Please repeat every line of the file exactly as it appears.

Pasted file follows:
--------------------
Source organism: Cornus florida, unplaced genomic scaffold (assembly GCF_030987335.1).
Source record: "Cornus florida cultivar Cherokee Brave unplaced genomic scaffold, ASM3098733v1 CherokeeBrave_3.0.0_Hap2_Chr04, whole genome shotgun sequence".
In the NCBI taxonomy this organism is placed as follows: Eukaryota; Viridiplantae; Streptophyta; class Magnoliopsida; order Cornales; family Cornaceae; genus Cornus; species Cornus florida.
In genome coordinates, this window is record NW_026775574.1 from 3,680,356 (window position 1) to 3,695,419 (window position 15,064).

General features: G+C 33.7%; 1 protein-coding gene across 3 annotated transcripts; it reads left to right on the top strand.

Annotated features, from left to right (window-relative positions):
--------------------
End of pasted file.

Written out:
Source organism: Cornus florida, unplaced genomic scaffold (assembly GCF_030987335.1).
Source record: "Cornus florida cultivar Cherokee Brave unplaced genomic scaffold, ASM3098733v1 CherokeeBrave_3.0.0_Hap2_Chr04, whole genome shotgun sequence".
In the NCBI taxonomy this organism is placed as follows: Eukaryota; Viridiplantae; Streptophyta; class Magnoliopsida; order Cornales; family Cornaceae; genus Cornus; species Cornus florida.
In genome coordinates, this window is record NW_026775574.1 from 3,680,356 (window position 1) to 3,695,419 (window position 15,064).

General features: G+C 33.7%; 1 protein-coding gene across 3 annotated transcripts; it reads left to right on the top strand.

Annotated features, from left to right (window-relative positions):